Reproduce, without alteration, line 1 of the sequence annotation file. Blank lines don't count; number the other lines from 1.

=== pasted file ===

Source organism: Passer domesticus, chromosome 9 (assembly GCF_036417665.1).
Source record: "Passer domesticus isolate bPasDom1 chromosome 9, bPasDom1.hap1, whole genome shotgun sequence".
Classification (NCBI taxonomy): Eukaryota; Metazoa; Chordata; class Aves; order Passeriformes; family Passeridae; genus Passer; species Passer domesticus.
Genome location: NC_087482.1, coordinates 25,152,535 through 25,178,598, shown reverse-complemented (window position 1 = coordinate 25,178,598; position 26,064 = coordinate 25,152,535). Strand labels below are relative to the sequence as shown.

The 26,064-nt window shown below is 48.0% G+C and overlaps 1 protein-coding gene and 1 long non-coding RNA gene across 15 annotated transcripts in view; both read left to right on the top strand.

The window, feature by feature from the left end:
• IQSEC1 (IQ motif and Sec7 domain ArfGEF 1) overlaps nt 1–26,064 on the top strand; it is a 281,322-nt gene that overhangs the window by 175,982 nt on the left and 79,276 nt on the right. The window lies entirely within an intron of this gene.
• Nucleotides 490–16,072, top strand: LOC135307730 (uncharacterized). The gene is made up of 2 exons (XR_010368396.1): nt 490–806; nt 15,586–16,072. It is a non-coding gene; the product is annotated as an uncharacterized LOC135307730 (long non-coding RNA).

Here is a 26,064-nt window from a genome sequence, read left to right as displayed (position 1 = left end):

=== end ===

Source organism: Passer domesticus, chromosome 9 (assembly GCF_036417665.1).